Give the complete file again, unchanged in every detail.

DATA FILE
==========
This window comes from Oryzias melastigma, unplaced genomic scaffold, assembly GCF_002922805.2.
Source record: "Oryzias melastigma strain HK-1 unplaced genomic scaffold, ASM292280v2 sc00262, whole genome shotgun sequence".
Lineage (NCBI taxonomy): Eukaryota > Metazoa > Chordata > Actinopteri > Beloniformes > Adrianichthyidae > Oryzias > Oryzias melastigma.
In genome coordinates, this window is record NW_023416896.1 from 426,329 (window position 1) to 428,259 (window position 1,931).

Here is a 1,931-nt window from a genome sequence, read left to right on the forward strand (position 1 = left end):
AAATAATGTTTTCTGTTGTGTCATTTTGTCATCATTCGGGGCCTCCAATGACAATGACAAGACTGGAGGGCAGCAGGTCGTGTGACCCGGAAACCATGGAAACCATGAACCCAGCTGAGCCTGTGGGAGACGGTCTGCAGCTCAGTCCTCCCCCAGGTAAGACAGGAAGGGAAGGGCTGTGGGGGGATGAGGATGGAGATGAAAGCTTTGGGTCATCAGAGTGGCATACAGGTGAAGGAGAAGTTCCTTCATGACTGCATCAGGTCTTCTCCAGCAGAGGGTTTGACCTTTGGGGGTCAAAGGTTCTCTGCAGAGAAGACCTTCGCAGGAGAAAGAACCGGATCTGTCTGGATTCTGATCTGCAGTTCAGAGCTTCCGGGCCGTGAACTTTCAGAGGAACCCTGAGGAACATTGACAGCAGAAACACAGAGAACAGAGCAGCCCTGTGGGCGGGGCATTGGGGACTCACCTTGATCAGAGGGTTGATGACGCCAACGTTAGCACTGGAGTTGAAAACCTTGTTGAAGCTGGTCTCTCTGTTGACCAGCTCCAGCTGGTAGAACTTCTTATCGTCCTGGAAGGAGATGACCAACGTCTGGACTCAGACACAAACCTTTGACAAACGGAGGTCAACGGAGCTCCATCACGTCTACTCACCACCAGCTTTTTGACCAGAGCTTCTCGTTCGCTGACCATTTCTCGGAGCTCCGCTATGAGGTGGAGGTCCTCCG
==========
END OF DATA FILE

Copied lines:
This window comes from Oryzias melastigma, unplaced genomic scaffold, assembly GCF_002922805.2.
Source record: "Oryzias melastigma strain HK-1 unplaced genomic scaffold, ASM292280v2 sc00262, whole genome shotgun sequence".
Lineage (NCBI taxonomy): Eukaryota > Metazoa > Chordata > Actinopteri > Beloniformes > Adrianichthyidae > Oryzias > Oryzias melastigma.
In genome coordinates, this window is record NW_023416896.1 from 426,329 (window position 1) to 428,259 (window position 1,931).

Here is a 1,931-nt window from a genome sequence, read left to right on the forward strand (position 1 = left end):
AAATAATGTTTTCTGTTGTGTCATTTTGTCATCATTCGGGGCCTCCAATGACAATGACAAGACTGGAGGGCAGCAGGTCGTGTGACCCGGAAACCATGGAAACCATGAACCCAGCTGAGCCTGTGGGAGACGGTCTGCAGCTCAGTCCTCCCCCAGGTAAGACAGGAAGGGAAGGGCTGTGGGGGGATGAGGATGGAGATGAAAGCTTTGGGTCATCAGAGTGGCATACAGGTGAAGGAGAAGTTCCTTCATGACTGCATCAGGTCTTCTCCAGCAGAGGGTTTGACCTTTGGGGGTCAAAGGTTCTCTGCAGAGAAGACCTTCGCAGGAGAAAGAACCGGATCTGTCTGGATTCTGATCTGCAGTTCAGAGCTTCCGGGCCGTGAACTTTCAGAGGAACCCTGAGGAACATTGACAGCAGAAACACAGAGAACAGAGCAGCCCTGTGGGCGGGGCATTGGGGACTCACCTTGATCAGAGGGTTGATGACGCCAACGTTAGCACTGGAGTTGAAAACCTTGTTGAAGCTGGTCTCTCTGTTGACCAGCTCCAGCTGGTAGAACTTCTTATCGTCCTGGAAGGAGATGACCAACGTCTGGACTCAGACACAAACCTTTGACAAACGGAGGTCAACGGAGCTCCATCACGTCTACTCACCACCAGCTTTTTGACCAGAGCTTCTCGTTCGCTGACCATTTCTCGGAGCTCCGCTATGAGGTGGAGGTCCTCCG